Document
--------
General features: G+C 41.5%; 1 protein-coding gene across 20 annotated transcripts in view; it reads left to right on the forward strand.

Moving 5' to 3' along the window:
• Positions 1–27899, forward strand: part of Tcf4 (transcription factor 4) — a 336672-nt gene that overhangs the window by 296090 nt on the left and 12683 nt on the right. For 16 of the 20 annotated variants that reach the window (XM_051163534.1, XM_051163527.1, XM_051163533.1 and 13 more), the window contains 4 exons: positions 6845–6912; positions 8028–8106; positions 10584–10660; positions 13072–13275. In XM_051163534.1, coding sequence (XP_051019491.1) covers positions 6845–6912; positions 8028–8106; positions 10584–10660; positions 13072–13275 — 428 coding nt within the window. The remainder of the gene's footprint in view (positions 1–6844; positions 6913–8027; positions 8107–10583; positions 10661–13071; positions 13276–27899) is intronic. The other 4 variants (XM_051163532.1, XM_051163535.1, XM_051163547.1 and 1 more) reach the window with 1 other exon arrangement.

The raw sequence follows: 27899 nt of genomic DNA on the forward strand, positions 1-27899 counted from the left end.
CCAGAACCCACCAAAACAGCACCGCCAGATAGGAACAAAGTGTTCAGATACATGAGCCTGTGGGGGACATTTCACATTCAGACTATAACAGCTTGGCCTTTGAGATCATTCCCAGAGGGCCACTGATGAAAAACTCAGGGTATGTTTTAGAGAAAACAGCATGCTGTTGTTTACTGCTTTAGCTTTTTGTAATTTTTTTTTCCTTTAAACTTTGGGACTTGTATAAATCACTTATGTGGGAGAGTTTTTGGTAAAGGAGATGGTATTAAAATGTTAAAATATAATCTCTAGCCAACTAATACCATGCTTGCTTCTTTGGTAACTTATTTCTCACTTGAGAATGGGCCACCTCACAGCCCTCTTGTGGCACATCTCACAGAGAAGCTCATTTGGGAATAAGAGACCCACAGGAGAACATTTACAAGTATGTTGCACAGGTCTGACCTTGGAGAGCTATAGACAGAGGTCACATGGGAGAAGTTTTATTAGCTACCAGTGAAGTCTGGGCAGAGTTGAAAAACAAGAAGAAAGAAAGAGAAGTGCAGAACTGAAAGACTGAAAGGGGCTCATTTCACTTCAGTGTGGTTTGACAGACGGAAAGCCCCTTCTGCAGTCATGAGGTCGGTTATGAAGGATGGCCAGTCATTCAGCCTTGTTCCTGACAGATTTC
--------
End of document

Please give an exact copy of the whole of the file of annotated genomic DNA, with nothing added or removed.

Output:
General features: G+C 41.5%; 1 protein-coding gene across 20 annotated transcripts in view; it reads left to right on the forward strand.

Moving 5' to 3' along the window:
• Positions 1–27899, forward strand: part of Tcf4 (transcription factor 4) — a 336672-nt gene that overhangs the window by 296090 nt on the left and 12683 nt on the right. For 16 of the 20 annotated variants that reach the window (XM_051163534.1, XM_051163527.1, XM_051163533.1 and 13 more), the window contains 4 exons: positions 6845–6912; positions 8028–8106; positions 10584–10660; positions 13072–13275. In XM_051163534.1, coding sequence (XP_051019491.1) covers positions 6845–6912; positions 8028–8106; positions 10584–10660; positions 13072–13275 — 428 coding nt within the window. The remainder of the gene's footprint in view (positions 1–6844; positions 6913–8027; positions 8107–10583; positions 10661–13071; positions 13276–27899) is intronic. The other 4 variants (XM_051163532.1, XM_051163535.1, XM_051163547.1 and 1 more) reach the window with 1 other exon arrangement.

The raw sequence follows: 27899 nt of genomic DNA on the forward strand, positions 1-27899 counted from the left end.
CCAGAACCCACCAAAACAGCACCGCCAGATAGGAACAAAGTGTTCAGATACATGAGCCTGTGGGGGACATTTCACATTCAGACTATAACAGCTTGGCCTTTGAGATCATTCCCAGAGGGCCACTGATGAAAAACTCAGGGTATGTTTTAGAGAAAACAGCATGCTGTTGTTTACTGCTTTAGCTTTTTGTAATTTTTTTTTCCTTTAAACTTTGGGACTTGTATAAATCACTTATGTGGGAGAGTTTTTGGTAAAGGAGATGGTATTAAAATGTTAAAATATAATCTCTAGCCAACTAATACCATGCTTGCTTCTTTGGTAACTTATTTCTCACTTGAGAATGGGCCACCTCACAGCCCTCTTGTGGCACATCTCACAGAGAAGCTCATTTGGGAATAAGAGACCCACAGGAGAACATTTACAAGTATGTTGCACAGGTCTGACCTTGGAGAGCTATAGACAGAGGTCACATGGGAGAAGTTTTATTAGCTACCAGTGAAGTCTGGGCAGAGTTGAAAAACAAGAAGAAAGAAAGAGAAGTGCAGAACTGAAAGACTGAAAGGGGCTCATTTCACTTCAGTGTGGTTTGACAGACGGAAAGCCCCTTCTGCAGTCATGAGGTCGGTTATGAAGGATGGCCAGTCATTCAGCCTTGTTCCTGACAGATTTC